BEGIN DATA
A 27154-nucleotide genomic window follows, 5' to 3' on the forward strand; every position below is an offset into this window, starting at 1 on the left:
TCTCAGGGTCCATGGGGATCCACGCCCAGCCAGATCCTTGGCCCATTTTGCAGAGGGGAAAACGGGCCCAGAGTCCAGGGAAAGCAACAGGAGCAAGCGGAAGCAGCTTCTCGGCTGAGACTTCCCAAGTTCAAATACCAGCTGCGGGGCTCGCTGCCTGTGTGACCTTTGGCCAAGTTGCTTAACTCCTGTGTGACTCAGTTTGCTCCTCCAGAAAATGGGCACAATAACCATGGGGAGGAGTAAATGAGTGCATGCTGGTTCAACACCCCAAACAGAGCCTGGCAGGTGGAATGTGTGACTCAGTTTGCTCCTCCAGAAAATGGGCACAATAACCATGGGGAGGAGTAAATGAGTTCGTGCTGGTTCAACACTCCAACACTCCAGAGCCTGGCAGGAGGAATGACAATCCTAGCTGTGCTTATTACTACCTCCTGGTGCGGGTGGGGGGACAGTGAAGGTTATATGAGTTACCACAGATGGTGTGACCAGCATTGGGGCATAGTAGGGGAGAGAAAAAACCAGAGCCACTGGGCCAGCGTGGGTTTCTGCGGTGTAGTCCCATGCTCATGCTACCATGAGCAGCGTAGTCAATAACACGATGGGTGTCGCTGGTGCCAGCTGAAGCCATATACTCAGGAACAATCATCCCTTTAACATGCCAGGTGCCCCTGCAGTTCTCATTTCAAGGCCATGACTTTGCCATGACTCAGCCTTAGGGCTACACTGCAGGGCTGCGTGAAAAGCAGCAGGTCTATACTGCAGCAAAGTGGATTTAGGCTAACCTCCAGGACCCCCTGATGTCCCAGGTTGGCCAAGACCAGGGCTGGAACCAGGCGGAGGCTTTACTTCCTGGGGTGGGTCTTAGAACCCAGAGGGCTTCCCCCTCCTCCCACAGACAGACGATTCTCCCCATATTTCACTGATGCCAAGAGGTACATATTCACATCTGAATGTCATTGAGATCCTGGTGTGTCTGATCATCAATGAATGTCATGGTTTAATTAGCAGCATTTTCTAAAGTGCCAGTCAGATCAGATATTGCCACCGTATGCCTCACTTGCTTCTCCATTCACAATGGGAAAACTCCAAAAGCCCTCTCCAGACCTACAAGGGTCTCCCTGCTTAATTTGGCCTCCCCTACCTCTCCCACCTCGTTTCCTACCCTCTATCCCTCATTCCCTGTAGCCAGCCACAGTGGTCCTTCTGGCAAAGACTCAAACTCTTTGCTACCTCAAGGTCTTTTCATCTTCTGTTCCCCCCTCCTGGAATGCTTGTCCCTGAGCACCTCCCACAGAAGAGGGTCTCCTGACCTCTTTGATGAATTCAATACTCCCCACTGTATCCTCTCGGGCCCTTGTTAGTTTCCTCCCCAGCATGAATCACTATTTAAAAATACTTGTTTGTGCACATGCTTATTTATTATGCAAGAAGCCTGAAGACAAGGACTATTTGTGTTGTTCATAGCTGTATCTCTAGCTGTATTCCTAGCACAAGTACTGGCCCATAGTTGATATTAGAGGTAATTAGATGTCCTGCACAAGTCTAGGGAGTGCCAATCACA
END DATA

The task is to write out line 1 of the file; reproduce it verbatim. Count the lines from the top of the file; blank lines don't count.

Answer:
A 27154-nucleotide genomic window follows, 5' to 3' on the forward strand; every position below is an offset into this window, starting at 1 on the left: